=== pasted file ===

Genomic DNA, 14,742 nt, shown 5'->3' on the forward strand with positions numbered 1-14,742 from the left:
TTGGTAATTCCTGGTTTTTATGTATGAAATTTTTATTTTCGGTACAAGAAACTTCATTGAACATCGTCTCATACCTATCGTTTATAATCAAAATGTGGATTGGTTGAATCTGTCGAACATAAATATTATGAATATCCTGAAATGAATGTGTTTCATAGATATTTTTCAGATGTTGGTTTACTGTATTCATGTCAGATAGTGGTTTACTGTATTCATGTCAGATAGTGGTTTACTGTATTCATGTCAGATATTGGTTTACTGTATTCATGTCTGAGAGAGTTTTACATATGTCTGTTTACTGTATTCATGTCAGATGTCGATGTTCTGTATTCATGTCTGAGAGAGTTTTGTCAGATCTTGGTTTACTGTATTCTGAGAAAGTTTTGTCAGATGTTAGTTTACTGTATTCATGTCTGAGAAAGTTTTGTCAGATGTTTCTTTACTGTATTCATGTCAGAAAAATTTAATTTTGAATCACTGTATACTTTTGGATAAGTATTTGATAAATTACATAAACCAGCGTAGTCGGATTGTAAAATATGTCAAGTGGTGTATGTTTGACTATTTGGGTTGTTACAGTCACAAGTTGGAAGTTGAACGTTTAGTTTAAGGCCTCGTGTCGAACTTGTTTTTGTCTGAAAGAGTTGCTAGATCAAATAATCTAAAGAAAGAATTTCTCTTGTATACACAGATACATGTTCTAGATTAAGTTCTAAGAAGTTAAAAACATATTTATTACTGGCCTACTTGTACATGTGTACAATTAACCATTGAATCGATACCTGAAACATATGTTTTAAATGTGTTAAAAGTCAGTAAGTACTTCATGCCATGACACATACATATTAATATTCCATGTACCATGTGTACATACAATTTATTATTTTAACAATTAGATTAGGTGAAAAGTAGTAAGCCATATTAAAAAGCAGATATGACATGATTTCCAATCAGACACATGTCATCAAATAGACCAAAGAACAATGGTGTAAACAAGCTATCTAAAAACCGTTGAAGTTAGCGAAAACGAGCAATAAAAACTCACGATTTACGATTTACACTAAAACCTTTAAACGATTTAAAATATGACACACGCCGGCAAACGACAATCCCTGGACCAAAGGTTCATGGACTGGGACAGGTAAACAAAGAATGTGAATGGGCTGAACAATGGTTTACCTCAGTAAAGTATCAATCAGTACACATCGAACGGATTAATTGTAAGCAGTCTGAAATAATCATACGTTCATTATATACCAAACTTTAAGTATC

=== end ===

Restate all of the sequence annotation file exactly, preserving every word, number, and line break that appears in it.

Genomic DNA, 14,742 nt, shown 5'->3' on the forward strand with positions numbered 1-14,742 from the left:
TTGGTAATTCCTGGTTTTTATGTATGAAATTTTTATTTTCGGTACAAGAAACTTCATTGAACATCGTCTCATACCTATCGTTTATAATCAAAATGTGGATTGGTTGAATCTGTCGAACATAAATATTATGAATATCCTGAAATGAATGTGTTTCATAGATATTTTTCAGATGTTGGTTTACTGTATTCATGTCAGATAGTGGTTTACTGTATTCATGTCAGATAGTGGTTTACTGTATTCATGTCAGATATTGGTTTACTGTATTCATGTCTGAGAGAGTTTTACATATGTCTGTTTACTGTATTCATGTCAGATGTCGATGTTCTGTATTCATGTCTGAGAGAGTTTTGTCAGATCTTGGTTTACTGTATTCTGAGAAAGTTTTGTCAGATGTTAGTTTACTGTATTCATGTCTGAGAAAGTTTTGTCAGATGTTTCTTTACTGTATTCATGTCAGAAAAATTTAATTTTGAATCACTGTATACTTTTGGATAAGTATTTGATAAATTACATAAACCAGCGTAGTCGGATTGTAAAATATGTCAAGTGGTGTATGTTTGACTATTTGGGTTGTTACAGTCACAAGTTGGAAGTTGAACGTTTAGTTTAAGGCCTCGTGTCGAACTTGTTTTTGTCTGAAAGAGTTGCTAGATCAAATAATCTAAAGAAAGAATTTCTCTTGTATACACAGATACATGTTCTAGATTAAGTTCTAAGAAGTTAAAAACATATTTATTACTGGCCTACTTGTACATGTGTACAATTAACCATTGAATCGATACCTGAAACATATGTTTTAAATGTGTTAAAAGTCAGTAAGTACTTCATGCCATGACACATACATATTAATATTCCATGTACCATGTGTACATACAATTTATTATTTTAACAATTAGATTAGGTGAAAAGTAGTAAGCCATATTAAAAAGCAGATATGACATGATTTCCAATCAGACACATGTCATCAAATAGACCAAAGAACAATGGTGTAAACAAGCTATCTAAAAACCGTTGAAGTTAGCGAAAACGAGCAATAAAAACTCACGATTTACGATTTACACTAAAACCTTTAAACGATTTAAAATATGACACACGCCGGCAAACGACAATCCCTGGACCAAAGGTTCATGGACTGGGACAGGTAAACAAAGAATGTGAATGGGCTGAACAATGGTTTACCTCAGTAAAGTATCAATCAGTACACATCGAACGGATTAATTGTAAGCAGTCTGAAATAATCATACGTTCATTATATACCAAACTTTAAGTATC